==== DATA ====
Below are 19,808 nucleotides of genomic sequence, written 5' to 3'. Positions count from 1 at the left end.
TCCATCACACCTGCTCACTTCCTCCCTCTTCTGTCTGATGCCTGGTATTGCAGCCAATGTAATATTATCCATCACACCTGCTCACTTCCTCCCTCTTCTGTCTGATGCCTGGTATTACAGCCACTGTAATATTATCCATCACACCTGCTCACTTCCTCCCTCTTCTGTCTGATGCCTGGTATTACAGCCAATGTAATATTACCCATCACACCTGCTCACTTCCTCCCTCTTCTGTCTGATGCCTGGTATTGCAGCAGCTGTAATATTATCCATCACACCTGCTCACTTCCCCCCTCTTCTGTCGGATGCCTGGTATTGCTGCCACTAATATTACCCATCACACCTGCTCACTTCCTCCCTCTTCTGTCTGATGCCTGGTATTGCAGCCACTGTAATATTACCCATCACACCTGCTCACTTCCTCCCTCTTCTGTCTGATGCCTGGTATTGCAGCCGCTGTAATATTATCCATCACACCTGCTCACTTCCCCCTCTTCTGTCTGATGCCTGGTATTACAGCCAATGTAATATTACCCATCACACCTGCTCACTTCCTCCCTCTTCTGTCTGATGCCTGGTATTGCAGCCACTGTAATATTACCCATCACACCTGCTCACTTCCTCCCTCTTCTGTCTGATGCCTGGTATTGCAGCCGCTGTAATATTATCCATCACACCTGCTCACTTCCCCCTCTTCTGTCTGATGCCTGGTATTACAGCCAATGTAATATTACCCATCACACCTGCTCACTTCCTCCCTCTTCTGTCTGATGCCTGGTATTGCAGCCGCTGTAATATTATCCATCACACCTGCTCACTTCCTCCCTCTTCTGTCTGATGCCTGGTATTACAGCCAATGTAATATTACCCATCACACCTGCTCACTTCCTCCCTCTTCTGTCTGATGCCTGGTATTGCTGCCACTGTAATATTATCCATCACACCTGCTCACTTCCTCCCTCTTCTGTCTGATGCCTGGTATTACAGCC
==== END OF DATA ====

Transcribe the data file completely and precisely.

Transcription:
Below are 19,808 nucleotides of genomic sequence, written 5' to 3'. Positions count from 1 at the left end.
TCCATCACACCTGCTCACTTCCTCCCTCTTCTGTCTGATGCCTGGTATTGCAGCCAATGTAATATTATCCATCACACCTGCTCACTTCCTCCCTCTTCTGTCTGATGCCTGGTATTACAGCCACTGTAATATTATCCATCACACCTGCTCACTTCCTCCCTCTTCTGTCTGATGCCTGGTATTACAGCCAATGTAATATTACCCATCACACCTGCTCACTTCCTCCCTCTTCTGTCTGATGCCTGGTATTGCAGCAGCTGTAATATTATCCATCACACCTGCTCACTTCCCCCCTCTTCTGTCGGATGCCTGGTATTGCTGCCACTAATATTACCCATCACACCTGCTCACTTCCTCCCTCTTCTGTCTGATGCCTGGTATTGCAGCCACTGTAATATTACCCATCACACCTGCTCACTTCCTCCCTCTTCTGTCTGATGCCTGGTATTGCAGCCGCTGTAATATTATCCATCACACCTGCTCACTTCCCCCTCTTCTGTCTGATGCCTGGTATTACAGCCAATGTAATATTACCCATCACACCTGCTCACTTCCTCCCTCTTCTGTCTGATGCCTGGTATTGCAGCCACTGTAATATTACCCATCACACCTGCTCACTTCCTCCCTCTTCTGTCTGATGCCTGGTATTGCAGCCGCTGTAATATTATCCATCACACCTGCTCACTTCCCCCTCTTCTGTCTGATGCCTGGTATTACAGCCAATGTAATATTACCCATCACACCTGCTCACTTCCTCCCTCTTCTGTCTGATGCCTGGTATTGCAGCCGCTGTAATATTATCCATCACACCTGCTCACTTCCTCCCTCTTCTGTCTGATGCCTGGTATTACAGCCAATGTAATATTACCCATCACACCTGCTCACTTCCTCCCTCTTCTGTCTGATGCCTGGTATTGCTGCCACTGTAATATTATCCATCACACCTGCTCACTTCCTCCCTCTTCTGTCTGATGCCTGGTATTACAGCC